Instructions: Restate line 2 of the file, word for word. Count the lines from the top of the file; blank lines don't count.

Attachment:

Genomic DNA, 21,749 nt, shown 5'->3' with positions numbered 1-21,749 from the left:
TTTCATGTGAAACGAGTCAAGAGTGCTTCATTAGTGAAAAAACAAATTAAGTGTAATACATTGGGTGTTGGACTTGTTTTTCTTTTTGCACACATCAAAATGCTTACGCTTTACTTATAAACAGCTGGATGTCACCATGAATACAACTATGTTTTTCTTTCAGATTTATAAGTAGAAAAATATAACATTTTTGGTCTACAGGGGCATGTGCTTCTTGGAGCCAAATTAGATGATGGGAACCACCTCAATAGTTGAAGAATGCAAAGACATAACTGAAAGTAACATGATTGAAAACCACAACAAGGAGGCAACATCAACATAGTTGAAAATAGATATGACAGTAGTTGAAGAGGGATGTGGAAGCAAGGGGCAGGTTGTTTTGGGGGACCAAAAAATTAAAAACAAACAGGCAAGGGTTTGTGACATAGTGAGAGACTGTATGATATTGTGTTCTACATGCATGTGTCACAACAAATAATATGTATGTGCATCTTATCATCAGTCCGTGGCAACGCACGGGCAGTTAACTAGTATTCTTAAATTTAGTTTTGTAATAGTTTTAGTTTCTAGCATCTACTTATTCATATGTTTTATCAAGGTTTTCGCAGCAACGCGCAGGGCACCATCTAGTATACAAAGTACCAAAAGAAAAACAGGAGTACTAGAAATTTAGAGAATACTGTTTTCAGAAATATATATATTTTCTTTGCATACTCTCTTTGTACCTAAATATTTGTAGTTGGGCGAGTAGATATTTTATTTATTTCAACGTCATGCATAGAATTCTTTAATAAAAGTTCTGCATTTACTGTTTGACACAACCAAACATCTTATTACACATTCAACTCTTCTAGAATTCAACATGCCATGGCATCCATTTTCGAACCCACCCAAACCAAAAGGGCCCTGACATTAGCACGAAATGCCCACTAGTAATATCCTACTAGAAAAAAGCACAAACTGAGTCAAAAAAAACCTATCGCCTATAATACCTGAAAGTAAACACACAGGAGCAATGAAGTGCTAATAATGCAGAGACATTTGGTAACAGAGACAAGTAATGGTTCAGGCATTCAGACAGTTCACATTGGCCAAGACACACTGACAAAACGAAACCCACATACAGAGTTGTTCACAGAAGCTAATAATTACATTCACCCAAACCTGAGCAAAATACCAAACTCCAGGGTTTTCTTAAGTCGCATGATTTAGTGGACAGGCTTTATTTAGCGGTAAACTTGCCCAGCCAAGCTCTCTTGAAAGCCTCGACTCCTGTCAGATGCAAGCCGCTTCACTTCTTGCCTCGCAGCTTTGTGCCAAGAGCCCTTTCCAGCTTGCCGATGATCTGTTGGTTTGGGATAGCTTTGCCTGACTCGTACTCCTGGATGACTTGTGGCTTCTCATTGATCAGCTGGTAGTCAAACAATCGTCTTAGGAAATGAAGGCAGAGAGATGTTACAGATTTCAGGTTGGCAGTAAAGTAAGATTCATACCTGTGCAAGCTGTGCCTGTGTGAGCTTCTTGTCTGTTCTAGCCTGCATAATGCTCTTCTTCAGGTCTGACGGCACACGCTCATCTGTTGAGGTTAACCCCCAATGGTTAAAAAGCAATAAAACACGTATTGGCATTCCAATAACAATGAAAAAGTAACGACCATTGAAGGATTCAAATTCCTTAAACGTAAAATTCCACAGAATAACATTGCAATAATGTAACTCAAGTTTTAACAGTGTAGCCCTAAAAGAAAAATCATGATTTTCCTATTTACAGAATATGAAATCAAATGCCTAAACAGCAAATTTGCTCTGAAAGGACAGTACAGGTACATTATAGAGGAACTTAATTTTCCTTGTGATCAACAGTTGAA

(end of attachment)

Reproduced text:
TTTCATGTGAAACGAGTCAAGAGTGCTTCATTAGTGAAAAAACAAATTAAGTGTAATACATTGGGTGTTGGACTTGTTTTTCTTTTTGCACACATCAAAATGCTTACGCTTTACTTATAAACAGCTGGATGTCACCATGAATACAACTATGTTTTTCTTTCAGATTTATAAGTAGAAAAATATAACATTTTTGGTCTACAGGGGCATGTGCTTCTTGGAGCCAAATTAGATGATGGGAACCACCTCAATAGTTGAAGAATGCAAAGACATAACTGAAAGTAACATGATTGAAAACCACAACAAGGAGGCAACATCAACATAGTTGAAAATAGATATGACAGTAGTTGAAGAGGGATGTGGAAGCAAGGGGCAGGTTGTTTTGGGGGACCAAAAAATTAAAAACAAACAGGCAAGGGTTTGTGACATAGTGAGAGACTGTATGATATTGTGTTCTACATGCATGTGTCACAACAAATAATATGTATGTGCATCTTATCATCAGTCCGTGGCAACGCACGGGCAGTTAACTAGTATTCTTAAATTTAGTTTTGTAATAGTTTTAGTTTCTAGCATCTACTTATTCATATGTTTTATCAAGGTTTTCGCAGCAACGCGCAGGGCACCATCTAGTATACAAAGTACCAAAAGAAAAACAGGAGTACTAGAAATTTAGAGAATACTGTTTTCAGAAATATATATATTTTCTTTGCATACTCTCTTTGTACCTAAATATTTGTAGTTGGGCGAGTAGATATTTTATTTATTTCAACGTCATGCATAGAATTCTTTAATAAAAGTTCTGCATTTACTGTTTGACACAACCAAACATCTTATTACACATTCAACTCTTCTAGAATTCAACATGCCATGGCATCCATTTTCGAACCCACCCAAACCAAAAGGGCCCTGACATTAGCACGAAATGCCCACTAGTAATATCCTACTAGAAAAAAGCACAAACTGAGTCAAAAAAAACCTATCGCCTATAATACCTGAAAGTAAACACACAGGAGCAATGAAGTGCTAATAATGCAGAGACATTTGGTAACAGAGACAAGTAATGGTTCAGGCATTCAGACAGTTCACATTGGCCAAGACACACTGACAAAACGAAACCCACATACAGAGTTGTTCACAGAAGCTAATAATTACATTCACCCAAACCTGAGCAAAATACCAAACTCCAGGGTTTTCTTAAGTCGCATGATTTAGTGGACAGGCTTTATTTAGCGGTAAACTTGCCCAGCCAAGCTCTCTTGAAAGCCTCGACTCCTGTCAGATGCAAGCCGCTTCACTTCTTGCCTCGCAGCTTTGTGCCAAGAGCCCTTTCCAGCTTGCCGATGATCTGTTGGTTTGGGATAGCTTTGCCTGACTCGTACTCCTGGATGACTTGTGGCTTCTCATTGATCAGCTGGTAGTCAAACAATCGTCTTAGGAAATGAAGGCAGAGAGATGTTACAGATTTCAGGTTGGCAGTAAAGTAAGATTCATACCTGTGCAAGCTGTGCCTGTGTGAGCTTCTTGTCTGTTCTAGCCTGCATAATGCTCTTCTTCAGGTCTGACGGCACACGCTCATCTGTTGAGGTTAACCCCCAATGGTTAAAAAGCAATAAAACACGTATTGGCATTCCAATAACAATGAAAAAGTAACGACCATTGAAGGATTCAAATTCCTTAAACGTAAAATTCCACAGAATAACATTGCAATAATGTAACTCAAGTTTTAACAGTGTAGCCCTAAAAGAAAAATCATGATTTTCCTATTTACAGAATATGAAATCAAATGCCTAAACAGCAAATTTGCTCTGAAAGGACAGTACAGGTACATTATAGAGGAACTTAATTTTCCTTGTGATCAACAGTTGAA